Library Journal
For social historian Noble (history, York Univ., Toronto), Western culture's persistent enchantment with technology finds its roots in religious imagination. Despite their varied guises and pursuits, science and technology suggest nothing more than our "enduring, other-worldly quest for transcendence and salvation." The pearl of great value is Noble's contention that science and technology aren't guilty of amorality: that was never the intent. Rather, he claims, new technologies aren't about meeting human need; they transcend it. Salvation through technology "has become the unspoken orthodoxy." Such is the new Gnosticism. This is a dense, fascinating study of technology and Christianity. Not satisfied with easy equivalencies, Noble challenges the idea of post-Enlightenment science as a secular brave new world and quietly offers that what we're really hoping for is our reentry into Eden. Recommended for science and religion collections.Sandra Collins, Pittsburgh Theological Seminary Lib.
Howard P. Segal
A most significant work that deserves a wide readership...A groundbreaking account of the religious roots of Western technology...For Noble, the "religion of technology" is not a metaphor but a fact of life...Noble shows how major Western technological advances have routinely been invested with religious significance. -- Howard P. Segal, Nature
Jeni Miller
David Noble takes on the two most powerful belief systems of our times -- religion and technology -- attempting to show that they are, in fact, one. -- Jeni Miller, The Nation
Kirkus Reviews
Noble (History of Science/York Univ., Canada) argues that the apparent dichotomy between science and religion, between the physical and the spiritual, is an artifact of recent history. He examines nearly 2,000 years of Western history to support his thesis.

Noble (A World Without Woman, 1992) cites two early impulses behind the urge to advance in science and technology: the conviction that apocalypse is imminent, and the belief that increasing human knowledge helps recover knowledge lost in Eden. For example, Columbus's writings show that he believed the Orinoco to be one of the rivers of Paradise and expected the End Times to come within a century or so. Indeed, the metaphor of a return to Eden runs through the writings of advocates of science, exploration, and technology from the earliest days. Isaac Newton's religious studies, which seem such a puzzle to moderns, grew out of his belief that, by understanding the divine creation, man fulfills God's plan in preparing for the millennium by perfecting himself. Priestley, Faraday, Clerk-Maxwell, and other giants of Anglo-American science shared his millenarianism. Evolution, which decoupled science from religion, led to a restatement of the millenarian vision as a secular quest for perfection, one that underlies scientific enterprise from NASA to the Human Genome Project. But, says Noble, without the religious underpinnings from which it arose, the quest for perfection leads to technical progress for its own sake—and to Hiroshima, Chernobyl, and other horrors yet to be unveiled. Only by demystifying science and by depriving its practitioners of their quasi-priestly status can we rehumanize it and turn it again to real human needs. Densely argued and supported, but well within the grasp of the nontechnical reader, Noble's thesis is fascinating and in many ways convincing.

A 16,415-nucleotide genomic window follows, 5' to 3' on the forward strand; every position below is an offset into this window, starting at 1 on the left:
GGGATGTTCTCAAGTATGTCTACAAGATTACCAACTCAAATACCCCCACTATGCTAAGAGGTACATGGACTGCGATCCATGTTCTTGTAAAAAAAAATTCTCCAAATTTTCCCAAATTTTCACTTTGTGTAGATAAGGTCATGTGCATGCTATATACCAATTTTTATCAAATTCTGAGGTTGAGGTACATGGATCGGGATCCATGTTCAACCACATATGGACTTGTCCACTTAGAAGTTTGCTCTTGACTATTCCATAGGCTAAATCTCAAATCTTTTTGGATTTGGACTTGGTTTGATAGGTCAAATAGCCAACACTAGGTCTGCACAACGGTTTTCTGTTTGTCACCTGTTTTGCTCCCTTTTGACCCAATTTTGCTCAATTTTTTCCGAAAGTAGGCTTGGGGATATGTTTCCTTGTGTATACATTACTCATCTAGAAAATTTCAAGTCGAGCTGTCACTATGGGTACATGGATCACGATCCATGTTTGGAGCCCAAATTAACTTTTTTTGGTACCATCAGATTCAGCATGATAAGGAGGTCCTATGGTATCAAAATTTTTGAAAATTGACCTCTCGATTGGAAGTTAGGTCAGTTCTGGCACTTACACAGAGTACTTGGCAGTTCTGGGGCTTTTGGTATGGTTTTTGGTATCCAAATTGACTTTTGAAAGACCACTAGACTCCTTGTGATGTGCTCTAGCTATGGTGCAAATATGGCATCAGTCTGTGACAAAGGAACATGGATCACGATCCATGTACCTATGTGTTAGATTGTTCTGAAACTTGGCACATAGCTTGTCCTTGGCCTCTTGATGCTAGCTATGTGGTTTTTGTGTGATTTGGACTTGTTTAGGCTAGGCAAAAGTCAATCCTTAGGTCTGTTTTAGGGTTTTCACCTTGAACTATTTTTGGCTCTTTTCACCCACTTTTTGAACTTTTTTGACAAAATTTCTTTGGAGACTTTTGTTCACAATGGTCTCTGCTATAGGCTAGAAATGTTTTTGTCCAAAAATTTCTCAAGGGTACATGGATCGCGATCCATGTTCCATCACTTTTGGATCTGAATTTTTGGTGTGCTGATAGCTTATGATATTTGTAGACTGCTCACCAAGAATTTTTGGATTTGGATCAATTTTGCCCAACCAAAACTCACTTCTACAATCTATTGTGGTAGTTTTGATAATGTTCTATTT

An important document—and inevitably a controversial one—in the current debates on the role of science in society.

Product Details

Knopf Publishing Group
Publication date:
Edition description:
1 ED
Product dimensions:
6.58(w) x 9.56(h) x 1.19(d)

Meet the Author

David F. Noble is Professor of History at York University in Toronto. Currently the Hixon/Riggs Visiting Professor at Harvey Mudd College in Claremont, California, he has also taught at the Massachusetts Institute of Technology and Drexel University, and was a curator of modern technology at the Smithsonian Institution. His previous books include America by Design: Science, Technology, and the Rise of Corporate Capitalism and Forces of Production: A Social History of Industrial Automation.